Duane Woods, chairman of the Fiesta Bowl board, speaks to reporters during… (Gerald Herbert / Associated…)
Reporting from New Orleans
The Fiesta Bowl's name is mud right now, so it was appropriate that it pleaded its case at a hotel near the banks of the Mississippi River.
Officials from the scandal-tattered bowl met Thursday with NCAA officials in an effort to keep its certification from the governing body's licensing board.
All indications point to the Fiesta Bowl making whatever changes are necessary to remain in the bowl rotation, although a final decision isn't likely until the end of May.
"I think they're trying to restore the trust of the entire college football community," said Nick Carparelli, chairman of the NCAA's Postseason Bowl Licensing Subcommittee.
Charges of financial improprieties and possible illegal campaign contributions recently led to the firing of longtime Fiesta Bowl Chief Executive John Junker.
Retaining its Bowl Championship Series bowl status will require approval from the BCS task force and NCAA licensing board. Fiesta Bowl officials met with the BCS last Saturday in Chicago.
"I think if you do the right thing and take the right steps, that's what people really want to know," Fiesta Bowl Chairman Duane Woods said after Thursday's meeting with the NCAA. "When you conceal and cover up, that's not going to get you anywhere."
Members of the BCS task force and NCAA licensing board have been impressed with the Fiesta Bowl's path to restoring credibility. The bowl is also profitable.
"They're clearly generating a lot of revenue and paying all their bills," Carparelli said, "That's the first thing the NCAA committee looks at."
Carparelli said the BCS and NCAA would probably make a joint announcement on the Fiesta's fate after the BCS has concluded its investigation.
The NCAA is mindful that decertifying the Fiesta Bowl would cause considerable economic damage to the Phoenix area. Last season, the Fiesta Bowl hosted the Insight and Fiesta bowls, plus the national title game between Oregon and Auburn.
Bill Hancock, executive director of the BCS, said he believes his organization has the power to kick the Fiesta Bowl out of the national title rotation. But he added, "We are miles away from getting to that stage, if we get there at all."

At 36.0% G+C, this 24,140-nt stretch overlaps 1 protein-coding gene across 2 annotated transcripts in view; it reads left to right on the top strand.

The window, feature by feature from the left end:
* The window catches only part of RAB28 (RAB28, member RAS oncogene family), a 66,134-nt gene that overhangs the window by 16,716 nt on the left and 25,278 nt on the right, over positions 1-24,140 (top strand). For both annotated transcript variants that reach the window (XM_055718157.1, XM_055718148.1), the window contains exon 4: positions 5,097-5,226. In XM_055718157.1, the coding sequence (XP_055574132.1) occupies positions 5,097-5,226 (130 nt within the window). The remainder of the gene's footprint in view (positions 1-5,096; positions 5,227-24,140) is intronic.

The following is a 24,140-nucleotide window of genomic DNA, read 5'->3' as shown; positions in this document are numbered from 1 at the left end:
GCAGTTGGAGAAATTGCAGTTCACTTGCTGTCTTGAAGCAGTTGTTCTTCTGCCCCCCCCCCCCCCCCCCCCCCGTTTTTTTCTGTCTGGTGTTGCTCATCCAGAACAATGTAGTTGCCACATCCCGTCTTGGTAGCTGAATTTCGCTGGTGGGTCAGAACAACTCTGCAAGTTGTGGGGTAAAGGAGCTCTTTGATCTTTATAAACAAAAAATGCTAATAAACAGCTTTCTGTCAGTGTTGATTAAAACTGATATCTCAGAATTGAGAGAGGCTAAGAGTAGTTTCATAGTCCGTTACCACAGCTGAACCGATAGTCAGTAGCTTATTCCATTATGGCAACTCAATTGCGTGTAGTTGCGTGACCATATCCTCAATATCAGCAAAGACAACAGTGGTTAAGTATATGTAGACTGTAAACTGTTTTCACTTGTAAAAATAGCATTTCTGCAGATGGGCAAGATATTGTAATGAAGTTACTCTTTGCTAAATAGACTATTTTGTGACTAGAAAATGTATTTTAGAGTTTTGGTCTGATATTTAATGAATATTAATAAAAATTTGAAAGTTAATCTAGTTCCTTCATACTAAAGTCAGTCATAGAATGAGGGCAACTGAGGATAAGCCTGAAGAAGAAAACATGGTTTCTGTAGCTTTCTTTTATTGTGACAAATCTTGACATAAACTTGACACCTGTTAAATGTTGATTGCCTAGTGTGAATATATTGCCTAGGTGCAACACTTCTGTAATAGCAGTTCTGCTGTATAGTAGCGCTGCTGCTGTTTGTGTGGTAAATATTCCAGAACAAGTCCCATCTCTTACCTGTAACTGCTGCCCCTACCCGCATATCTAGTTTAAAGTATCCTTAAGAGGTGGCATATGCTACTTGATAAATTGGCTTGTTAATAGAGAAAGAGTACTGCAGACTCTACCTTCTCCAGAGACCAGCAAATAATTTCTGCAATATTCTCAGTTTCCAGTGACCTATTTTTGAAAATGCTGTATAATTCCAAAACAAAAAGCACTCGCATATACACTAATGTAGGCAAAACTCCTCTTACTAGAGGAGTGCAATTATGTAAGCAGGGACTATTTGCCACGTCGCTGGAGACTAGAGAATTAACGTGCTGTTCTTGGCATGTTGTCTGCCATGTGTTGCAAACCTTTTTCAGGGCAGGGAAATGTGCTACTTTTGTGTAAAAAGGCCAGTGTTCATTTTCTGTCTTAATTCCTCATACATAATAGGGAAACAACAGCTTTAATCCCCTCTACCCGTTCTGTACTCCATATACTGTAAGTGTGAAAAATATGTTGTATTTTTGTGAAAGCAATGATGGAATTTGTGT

NCAA President Mark Emmert also announced Thursday a moratorium on new bowl games for up to three years, while a newly formed task force reviews licensing procedures.
Truth is, with 35 bowls already sanctioned, the college football postseason has already reached a saturation point. The six-year average of bowl eligible teams has been 72. Last year, 73 teams met the six-win requirement.
Other tidbits from the BCS commissioners' meetings, which ended Thursday:
•Big Ten Commissioner Jim Delany called the NCAA investigation of Ohio State Coach Jim Tressel "a serious situation," adding "I think the facts are all well known." Knowing what he knows now, Delany said he would have reconsidered pushing reinstatement for six Ohio State players in the Sugar Bowl. Tressel is accused of failing to report alleged violations of players before the game. Delany said coaches should be held to a higher standard. "Just because they're the adults, the teachers," he said.
•Hancock, the BCS director, said safeguards have been enacted to ensure the computer error that caused a mistake in the final BCS standings won't happen again. The mistake occurred when Wes Colley, one of six BCS computer operators, failed to input a score. Louisiana State finished 10th in the final standings, a place that should have been occupied by Boise State. Hancock said the computer operators have agreed to a system of "peer review" to "prevent a data entry mistake." The BCS was lucky the error did not impact the 1-2 pairing or any of the automatic qualifier benchmarks. Hancock said the BCS requested, and received, all the BCS computer formulas.
•Brigham Young, which is leaving the Mountain West Conference next season, will join Army and Navy as the third "non-Notre Dame" independent. BYU will earn a spot in the title game if it finishes first or second and be BCS bowl eligible with a top-14 ranking. It is no longer eligible to earn the automatic bid as the highest top-12 finisher from a "non-AQ" conference.
•Big 12 Commissioner Dan Beebe said it was silly to think an anti-trust ruling against the BCS would lead to a playoff. "I don't understand how anybody thinks that the court or legislators could issue a ruling that would require student-athletes to play in a certain system, a playoff," Beebe said. … "I just don't know how people think that works."
•Pac-12 Commissioner Larry Scott said he hopes the conference's new television contract will be completed "sometime this summer at the latest."